Sustainable Brooklyn distillery whets America's appetite for high-proof and superior taste.
Note to readers: This Q&A is part of a series of peer interviews from The Equipped Brewer. Installments will share the key experiences, lessons learned, and advice of owners, operators, and other key contacts at young craft beverage companies as they’ve tackled the challenges of growth.
Industry City Distillery started off like many small craft distilleries—with no space, no equipment, and no distilling experience to speak of.
The small company “started out as people who had very little idea what [we] were doing, but [wanted to build] a sustainable urban distillery,” said Zac Bruner, a machinist and one of Industry City Distillery’s original founders.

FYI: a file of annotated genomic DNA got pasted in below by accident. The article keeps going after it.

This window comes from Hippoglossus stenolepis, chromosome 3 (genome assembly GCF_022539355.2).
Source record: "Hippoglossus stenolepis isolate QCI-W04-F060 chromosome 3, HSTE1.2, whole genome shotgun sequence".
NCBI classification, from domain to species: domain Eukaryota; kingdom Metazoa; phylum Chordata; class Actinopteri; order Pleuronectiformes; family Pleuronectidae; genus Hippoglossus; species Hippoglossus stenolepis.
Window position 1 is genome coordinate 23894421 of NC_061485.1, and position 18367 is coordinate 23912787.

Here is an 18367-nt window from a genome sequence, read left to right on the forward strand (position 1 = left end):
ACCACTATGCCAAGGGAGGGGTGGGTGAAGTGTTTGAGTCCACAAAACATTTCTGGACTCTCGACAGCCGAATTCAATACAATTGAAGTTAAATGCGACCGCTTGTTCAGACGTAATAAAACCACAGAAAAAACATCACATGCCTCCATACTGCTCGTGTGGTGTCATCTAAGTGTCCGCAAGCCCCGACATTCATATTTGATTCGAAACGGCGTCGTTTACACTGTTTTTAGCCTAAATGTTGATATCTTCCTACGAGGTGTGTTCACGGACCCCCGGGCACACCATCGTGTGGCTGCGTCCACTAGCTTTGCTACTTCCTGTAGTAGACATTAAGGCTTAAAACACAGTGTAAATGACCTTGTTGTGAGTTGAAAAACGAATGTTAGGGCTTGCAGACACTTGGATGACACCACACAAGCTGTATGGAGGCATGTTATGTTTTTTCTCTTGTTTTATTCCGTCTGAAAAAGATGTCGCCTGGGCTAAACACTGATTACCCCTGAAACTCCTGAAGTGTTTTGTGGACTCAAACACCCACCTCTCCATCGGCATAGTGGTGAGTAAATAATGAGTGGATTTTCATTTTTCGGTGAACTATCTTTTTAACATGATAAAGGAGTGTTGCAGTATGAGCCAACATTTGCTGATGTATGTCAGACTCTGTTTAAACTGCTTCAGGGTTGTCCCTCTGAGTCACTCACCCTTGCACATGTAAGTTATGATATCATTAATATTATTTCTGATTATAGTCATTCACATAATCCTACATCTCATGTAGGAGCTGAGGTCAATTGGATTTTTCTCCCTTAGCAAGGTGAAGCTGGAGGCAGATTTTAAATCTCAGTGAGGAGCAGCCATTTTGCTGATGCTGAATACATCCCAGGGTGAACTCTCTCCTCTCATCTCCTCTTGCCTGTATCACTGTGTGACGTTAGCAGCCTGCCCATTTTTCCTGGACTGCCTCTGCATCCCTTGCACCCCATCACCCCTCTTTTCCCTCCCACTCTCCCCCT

Today, Industry City Distillery is successfully up and running in Industry City, an industrial complex on the East River in Sunset Park, Brooklyn, where they are producing their flagship Industry Standard Vodka and the new, 191.2 proof Technical Reserve neutral spirit, by way of their very own handcrafted facility and recipe, from the sugar used (beet) to the eight-foot stills.
But according to Bruner, the challenges of building a distillery in an urban landscape were many. Among them, the lack of space, sugar source, and running water were initial hurdles—but with skilled handiwork, a few years of amateur chemistry research, and the juggling of many hats, Industry City Distillery came into fruition.